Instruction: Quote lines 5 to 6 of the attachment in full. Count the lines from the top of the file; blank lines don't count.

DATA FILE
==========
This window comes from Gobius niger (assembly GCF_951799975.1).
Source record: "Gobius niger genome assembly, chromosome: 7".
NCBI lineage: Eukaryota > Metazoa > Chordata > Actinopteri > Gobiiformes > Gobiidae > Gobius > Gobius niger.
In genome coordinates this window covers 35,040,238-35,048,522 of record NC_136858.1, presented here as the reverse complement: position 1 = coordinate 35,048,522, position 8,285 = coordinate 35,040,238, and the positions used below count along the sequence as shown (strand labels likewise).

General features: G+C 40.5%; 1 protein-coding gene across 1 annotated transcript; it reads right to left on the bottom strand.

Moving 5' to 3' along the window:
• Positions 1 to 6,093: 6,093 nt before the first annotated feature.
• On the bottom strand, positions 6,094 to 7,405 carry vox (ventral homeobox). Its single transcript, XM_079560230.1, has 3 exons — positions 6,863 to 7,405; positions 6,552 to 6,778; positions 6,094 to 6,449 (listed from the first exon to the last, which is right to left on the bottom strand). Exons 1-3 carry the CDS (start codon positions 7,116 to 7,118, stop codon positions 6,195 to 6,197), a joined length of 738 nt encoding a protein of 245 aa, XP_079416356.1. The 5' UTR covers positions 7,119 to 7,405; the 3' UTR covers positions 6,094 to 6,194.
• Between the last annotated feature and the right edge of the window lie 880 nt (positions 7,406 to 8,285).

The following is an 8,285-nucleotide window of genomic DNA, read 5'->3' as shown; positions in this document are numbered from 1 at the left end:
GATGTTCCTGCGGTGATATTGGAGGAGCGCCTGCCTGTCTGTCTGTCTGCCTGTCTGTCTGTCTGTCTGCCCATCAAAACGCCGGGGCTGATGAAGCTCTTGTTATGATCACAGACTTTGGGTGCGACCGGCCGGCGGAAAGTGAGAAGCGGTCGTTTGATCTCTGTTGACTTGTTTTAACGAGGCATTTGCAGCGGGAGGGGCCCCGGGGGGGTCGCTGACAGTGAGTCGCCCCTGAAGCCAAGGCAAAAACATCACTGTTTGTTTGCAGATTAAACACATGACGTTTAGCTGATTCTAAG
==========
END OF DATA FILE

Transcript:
General features: G+C 40.5%; 1 protein-coding gene across 1 annotated transcript; it reads right to left on the bottom strand.

Moving 5' to 3' along the window: